Thursday, September 29, 2011

Giving Advice in 7 Steps: Sharing What You Know While Remaining Likable

"Consider how hard it is to change yourself and you'll understand what little chance you have in trying to change others." Jacob Braude

Braude's above quote smacks of a kind of truth that most of us teachers, trainers, seminar and workshop leaders, ministers, priests, rabbis and mullahs have a tendency to overlook. We think we have something to say and if we say it just right, it will sink in to the listener, the viewer, the trainee, the student. We forget, though, that the recipients of our wisdom come to us for their own reasons, not ours.

With that in mind, here are seven points* for us gurus (and anyone who desires to dispense advice, which, it turns out, is most of us) to grasp and understand as we fling our accumulated brain wares out into the Four Winds:
  1. Everyone comes to the learning situation with a lifetime of experiences, regardless of age.
  2. Those experiences are different from all others.
  3. They include the ability to perform many skills.
  4. They also include misconceptions, biases, prejudices, and preferences. Some of what people think they know is actually wrong.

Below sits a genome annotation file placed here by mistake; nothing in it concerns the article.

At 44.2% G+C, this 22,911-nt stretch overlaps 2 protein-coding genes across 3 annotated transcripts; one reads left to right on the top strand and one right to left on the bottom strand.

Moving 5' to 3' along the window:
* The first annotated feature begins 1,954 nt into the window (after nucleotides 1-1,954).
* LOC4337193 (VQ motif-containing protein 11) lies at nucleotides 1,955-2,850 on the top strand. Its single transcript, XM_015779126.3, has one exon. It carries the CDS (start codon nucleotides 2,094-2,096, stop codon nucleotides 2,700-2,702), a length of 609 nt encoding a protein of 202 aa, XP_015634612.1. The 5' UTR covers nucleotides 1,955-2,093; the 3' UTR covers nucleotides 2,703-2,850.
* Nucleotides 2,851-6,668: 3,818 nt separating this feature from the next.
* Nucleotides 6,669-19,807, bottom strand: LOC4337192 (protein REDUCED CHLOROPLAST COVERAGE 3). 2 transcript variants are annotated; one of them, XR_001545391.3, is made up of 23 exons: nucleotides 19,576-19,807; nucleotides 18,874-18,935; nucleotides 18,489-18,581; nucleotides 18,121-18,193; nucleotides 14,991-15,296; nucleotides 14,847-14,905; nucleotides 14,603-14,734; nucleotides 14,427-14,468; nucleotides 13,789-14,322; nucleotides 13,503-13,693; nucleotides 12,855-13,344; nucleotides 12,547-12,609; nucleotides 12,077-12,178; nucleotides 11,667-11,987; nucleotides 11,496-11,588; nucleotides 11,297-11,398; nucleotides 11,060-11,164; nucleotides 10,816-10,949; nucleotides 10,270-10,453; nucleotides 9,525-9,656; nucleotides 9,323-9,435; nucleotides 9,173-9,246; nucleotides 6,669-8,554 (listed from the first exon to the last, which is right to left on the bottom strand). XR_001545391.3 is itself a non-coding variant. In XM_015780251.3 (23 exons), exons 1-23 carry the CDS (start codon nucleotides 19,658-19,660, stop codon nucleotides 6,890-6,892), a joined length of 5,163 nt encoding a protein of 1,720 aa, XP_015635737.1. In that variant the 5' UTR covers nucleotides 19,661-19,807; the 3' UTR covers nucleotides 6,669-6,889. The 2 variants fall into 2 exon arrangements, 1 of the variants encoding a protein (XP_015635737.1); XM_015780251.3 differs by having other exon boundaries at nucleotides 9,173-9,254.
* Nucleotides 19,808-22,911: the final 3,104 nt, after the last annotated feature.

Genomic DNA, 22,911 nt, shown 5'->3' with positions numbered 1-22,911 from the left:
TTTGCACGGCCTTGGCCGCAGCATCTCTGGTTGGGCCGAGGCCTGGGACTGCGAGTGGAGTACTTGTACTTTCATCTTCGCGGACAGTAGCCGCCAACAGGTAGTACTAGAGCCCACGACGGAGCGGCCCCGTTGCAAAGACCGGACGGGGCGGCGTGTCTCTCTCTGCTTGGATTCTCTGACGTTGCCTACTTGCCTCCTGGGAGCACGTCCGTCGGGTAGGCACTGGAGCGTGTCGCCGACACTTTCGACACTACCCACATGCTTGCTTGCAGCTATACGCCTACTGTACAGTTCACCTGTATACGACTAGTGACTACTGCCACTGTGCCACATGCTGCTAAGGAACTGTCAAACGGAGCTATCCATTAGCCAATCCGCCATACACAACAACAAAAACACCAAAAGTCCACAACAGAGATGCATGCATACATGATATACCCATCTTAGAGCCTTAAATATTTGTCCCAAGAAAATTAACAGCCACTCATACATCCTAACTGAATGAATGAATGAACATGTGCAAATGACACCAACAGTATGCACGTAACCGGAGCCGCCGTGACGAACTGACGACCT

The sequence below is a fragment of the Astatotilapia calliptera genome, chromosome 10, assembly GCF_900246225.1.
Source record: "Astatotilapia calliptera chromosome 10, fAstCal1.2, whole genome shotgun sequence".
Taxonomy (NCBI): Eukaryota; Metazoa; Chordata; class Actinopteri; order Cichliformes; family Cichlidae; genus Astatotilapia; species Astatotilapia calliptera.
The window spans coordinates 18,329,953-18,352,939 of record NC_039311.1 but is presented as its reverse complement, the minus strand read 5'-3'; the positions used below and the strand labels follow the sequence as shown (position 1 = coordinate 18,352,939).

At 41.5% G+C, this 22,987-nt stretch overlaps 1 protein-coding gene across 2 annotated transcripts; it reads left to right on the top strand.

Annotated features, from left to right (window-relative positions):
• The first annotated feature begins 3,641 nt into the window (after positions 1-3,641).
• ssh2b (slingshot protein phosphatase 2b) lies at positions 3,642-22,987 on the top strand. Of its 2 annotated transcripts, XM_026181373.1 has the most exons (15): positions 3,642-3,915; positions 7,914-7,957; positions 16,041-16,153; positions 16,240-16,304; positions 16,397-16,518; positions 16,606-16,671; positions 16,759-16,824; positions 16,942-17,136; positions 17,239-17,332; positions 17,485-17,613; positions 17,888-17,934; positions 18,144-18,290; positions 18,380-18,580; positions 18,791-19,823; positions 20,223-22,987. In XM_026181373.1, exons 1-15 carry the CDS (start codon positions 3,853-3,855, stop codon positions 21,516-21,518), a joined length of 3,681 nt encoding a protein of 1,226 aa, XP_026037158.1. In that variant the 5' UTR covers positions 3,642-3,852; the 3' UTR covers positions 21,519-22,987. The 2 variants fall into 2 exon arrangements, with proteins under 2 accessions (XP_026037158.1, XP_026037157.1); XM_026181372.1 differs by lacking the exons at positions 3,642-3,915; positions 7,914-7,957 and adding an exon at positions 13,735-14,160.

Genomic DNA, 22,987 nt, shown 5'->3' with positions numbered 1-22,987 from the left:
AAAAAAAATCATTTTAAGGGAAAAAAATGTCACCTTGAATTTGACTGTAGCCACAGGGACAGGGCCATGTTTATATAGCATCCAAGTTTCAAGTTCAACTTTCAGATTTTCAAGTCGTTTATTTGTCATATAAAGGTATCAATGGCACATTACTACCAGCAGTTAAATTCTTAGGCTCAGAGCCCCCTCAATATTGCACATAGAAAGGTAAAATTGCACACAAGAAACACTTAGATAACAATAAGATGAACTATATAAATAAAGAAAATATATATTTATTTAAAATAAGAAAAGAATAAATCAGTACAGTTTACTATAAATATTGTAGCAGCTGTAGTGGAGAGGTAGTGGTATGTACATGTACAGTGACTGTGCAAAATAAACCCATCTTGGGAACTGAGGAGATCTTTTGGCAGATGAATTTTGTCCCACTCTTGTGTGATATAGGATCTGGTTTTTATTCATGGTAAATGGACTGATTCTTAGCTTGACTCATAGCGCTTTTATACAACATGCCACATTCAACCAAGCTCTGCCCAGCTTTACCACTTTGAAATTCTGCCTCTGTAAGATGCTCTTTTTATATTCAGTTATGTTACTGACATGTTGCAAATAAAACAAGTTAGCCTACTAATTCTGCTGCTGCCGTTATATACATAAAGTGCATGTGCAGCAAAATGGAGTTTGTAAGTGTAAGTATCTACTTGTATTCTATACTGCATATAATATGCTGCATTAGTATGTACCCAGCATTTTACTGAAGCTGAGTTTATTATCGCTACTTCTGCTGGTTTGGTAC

5. People trying to learn something new are vulnerable.
  6. Learners avoid pain and embarrassment. Don't cause it.
  7. Learners feel good about themselves when their learning is recognized or when something good happens as a result of their progress and successes.
Paying attention to these important truths will help us understand that what we have to offer can only be received and be of benefit when we share it with respect, honesty, and humility.  

As the little old poem says, "Lord, fill my mouth with worthwhile stuff...and nudge me when I've said enough."

*The above list is attributed to Robert Mager, from his book What Every Manager Should Know About Training, 2nd Ed. 1999

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